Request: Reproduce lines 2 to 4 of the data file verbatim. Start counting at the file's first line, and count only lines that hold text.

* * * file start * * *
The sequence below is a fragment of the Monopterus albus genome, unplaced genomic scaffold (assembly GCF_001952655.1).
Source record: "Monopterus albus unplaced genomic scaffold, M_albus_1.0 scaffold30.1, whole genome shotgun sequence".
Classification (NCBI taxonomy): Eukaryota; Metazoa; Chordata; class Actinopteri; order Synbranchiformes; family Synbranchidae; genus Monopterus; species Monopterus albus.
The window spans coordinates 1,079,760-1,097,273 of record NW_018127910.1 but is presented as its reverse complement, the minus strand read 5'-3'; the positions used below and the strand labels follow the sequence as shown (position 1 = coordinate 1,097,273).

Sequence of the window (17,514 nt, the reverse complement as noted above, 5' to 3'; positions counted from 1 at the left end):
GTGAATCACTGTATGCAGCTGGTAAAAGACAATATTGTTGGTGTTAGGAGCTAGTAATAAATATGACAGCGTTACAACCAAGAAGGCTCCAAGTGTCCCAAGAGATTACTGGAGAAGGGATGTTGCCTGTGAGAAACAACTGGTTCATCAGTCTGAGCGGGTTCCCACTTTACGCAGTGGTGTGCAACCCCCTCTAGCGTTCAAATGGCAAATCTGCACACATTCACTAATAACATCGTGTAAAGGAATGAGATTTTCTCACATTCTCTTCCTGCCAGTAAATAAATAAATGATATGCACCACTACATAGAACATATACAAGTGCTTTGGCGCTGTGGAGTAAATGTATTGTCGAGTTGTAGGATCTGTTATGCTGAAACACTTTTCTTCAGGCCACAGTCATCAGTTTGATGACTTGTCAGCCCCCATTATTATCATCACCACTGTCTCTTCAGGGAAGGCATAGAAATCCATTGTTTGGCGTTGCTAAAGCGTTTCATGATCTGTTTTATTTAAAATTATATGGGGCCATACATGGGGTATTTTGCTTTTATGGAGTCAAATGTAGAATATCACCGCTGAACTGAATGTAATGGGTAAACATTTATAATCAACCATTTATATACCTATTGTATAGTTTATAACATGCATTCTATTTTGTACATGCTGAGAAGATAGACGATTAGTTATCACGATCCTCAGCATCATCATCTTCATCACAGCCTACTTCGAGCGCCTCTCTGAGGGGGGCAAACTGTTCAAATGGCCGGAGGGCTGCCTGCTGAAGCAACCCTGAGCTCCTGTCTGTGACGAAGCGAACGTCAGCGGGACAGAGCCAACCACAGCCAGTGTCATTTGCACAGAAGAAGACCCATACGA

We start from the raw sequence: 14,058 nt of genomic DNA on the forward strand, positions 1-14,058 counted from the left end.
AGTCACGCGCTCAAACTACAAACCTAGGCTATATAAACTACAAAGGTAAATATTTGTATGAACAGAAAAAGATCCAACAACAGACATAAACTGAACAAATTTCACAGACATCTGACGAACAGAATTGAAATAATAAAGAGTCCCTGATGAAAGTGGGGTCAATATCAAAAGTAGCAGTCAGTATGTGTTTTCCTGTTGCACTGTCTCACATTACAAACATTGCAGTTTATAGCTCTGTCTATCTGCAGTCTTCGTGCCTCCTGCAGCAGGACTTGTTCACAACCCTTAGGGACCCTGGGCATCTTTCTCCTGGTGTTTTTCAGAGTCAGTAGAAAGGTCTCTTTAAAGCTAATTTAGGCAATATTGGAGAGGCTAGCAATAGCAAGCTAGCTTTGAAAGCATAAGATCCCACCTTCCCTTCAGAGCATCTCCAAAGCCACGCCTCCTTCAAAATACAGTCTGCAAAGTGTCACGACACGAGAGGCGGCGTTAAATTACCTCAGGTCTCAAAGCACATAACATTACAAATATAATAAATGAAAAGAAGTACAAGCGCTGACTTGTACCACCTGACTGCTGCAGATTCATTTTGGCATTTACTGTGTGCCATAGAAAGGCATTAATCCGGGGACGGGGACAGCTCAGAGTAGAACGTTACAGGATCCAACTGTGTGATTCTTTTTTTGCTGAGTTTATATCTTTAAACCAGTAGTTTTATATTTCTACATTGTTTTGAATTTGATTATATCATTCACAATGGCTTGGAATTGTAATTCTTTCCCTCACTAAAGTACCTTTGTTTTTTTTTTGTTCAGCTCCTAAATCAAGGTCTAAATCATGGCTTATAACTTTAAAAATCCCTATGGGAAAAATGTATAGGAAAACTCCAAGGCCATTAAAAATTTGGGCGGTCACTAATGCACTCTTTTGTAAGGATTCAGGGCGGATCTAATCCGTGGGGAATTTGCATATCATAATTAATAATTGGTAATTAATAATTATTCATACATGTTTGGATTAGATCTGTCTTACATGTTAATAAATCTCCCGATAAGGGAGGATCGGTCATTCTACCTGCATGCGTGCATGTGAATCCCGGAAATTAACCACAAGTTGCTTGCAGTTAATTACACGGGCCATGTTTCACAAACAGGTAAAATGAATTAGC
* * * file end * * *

Source record: "Monopterus albus unplaced genomic scaffold, M_albus_1.0 scaffold30.1, whole genome shotgun sequence".
Classification (NCBI taxonomy): Eukaryota; Metazoa; Chordata; class Actinopteri; order Synbranchiformes; family Synbranchidae; genus Monopterus; species Monopterus albus.
The window spans coordinates 1,079,760-1,097,273 of record NW_018127910.1 but is presented as its reverse complement, the minus strand read 5'-3'; the positions used below and the strand labels follow the sequence as shown (position 1 = coordinate 1,097,273).